Sitcoms That Still Make Me Laugh

I enjoy watching sitcoms. I also enjoy buying/renting/borrowing entire seasons of shows. Consequently, I've been delving into older, available sitcoms all the way from Barney Miller to Frasier. Some hold up better than others. (For the purposes of this post, I'm sticking to American sitcoms.)

Barney Miller holds up surprisingly well. The cast is excellent, especially that ham Abe Vigoda. One of the refreshing aspects of the show is how truly tolerant it is (not the pseudo-tolerance that supposedly open-minded people throw around today). Everyone from crazy UFO con artists to nudists is treated kindly and respectfully by Barney. The only show that comes close to this attitude today, in my estimation, is Numb3rs.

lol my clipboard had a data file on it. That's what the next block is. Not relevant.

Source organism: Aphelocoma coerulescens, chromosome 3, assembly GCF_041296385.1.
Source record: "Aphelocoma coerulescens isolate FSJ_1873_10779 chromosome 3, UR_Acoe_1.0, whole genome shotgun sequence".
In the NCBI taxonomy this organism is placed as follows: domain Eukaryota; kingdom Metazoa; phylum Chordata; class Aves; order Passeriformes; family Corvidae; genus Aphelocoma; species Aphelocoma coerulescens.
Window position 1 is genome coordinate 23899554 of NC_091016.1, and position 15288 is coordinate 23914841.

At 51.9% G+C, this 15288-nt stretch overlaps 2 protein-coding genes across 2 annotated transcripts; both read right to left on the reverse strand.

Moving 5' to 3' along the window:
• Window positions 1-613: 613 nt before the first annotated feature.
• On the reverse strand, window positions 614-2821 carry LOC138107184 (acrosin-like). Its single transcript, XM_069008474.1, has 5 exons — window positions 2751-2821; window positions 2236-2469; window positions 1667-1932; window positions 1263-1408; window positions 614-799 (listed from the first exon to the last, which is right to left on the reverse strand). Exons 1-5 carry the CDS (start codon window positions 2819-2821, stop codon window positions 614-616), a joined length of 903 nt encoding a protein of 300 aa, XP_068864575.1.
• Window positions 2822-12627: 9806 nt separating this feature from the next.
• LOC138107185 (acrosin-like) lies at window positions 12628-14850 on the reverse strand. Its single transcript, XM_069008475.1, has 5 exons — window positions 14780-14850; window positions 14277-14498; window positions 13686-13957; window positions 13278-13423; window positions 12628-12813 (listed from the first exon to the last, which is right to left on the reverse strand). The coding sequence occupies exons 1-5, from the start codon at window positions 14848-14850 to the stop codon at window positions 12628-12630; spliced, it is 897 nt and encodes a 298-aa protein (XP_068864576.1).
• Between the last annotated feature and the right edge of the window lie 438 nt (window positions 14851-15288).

M.A.S.H. also holds up although I tend to watch it less than the others. Interestingly enough, it is the most historical of the shows, partly because it is based around the Korean War and mostly because it was written at the time of the Vietnam War. However, it remains extremely viewable. I don't think this is due to the "message." I think it is due to the acting and to the premise. Basically, M.A.S.H. is House with Alan Alda playing House and Mike Farrell playing Wilson. (And Gary Burghoff just being adorable.)

Night Court, oddly enough, does not hold up. It is still funny, and John Larroquette is worth watching in just about anything. But the 80's sentimentality is somewhat off-putting. Barney, at least, locks people up. Night Court talks them to death.

So does Family Ties, but Family Ties has Alex P. Keaton plus some real grist. The family problems are all solved with big hugs, but at least they are solved intelligently. (It is simply more believable that two loving parents will be able to talk their children out of making stupid mistakes than that a judge can talk a stranger out of a lifetime of crime.)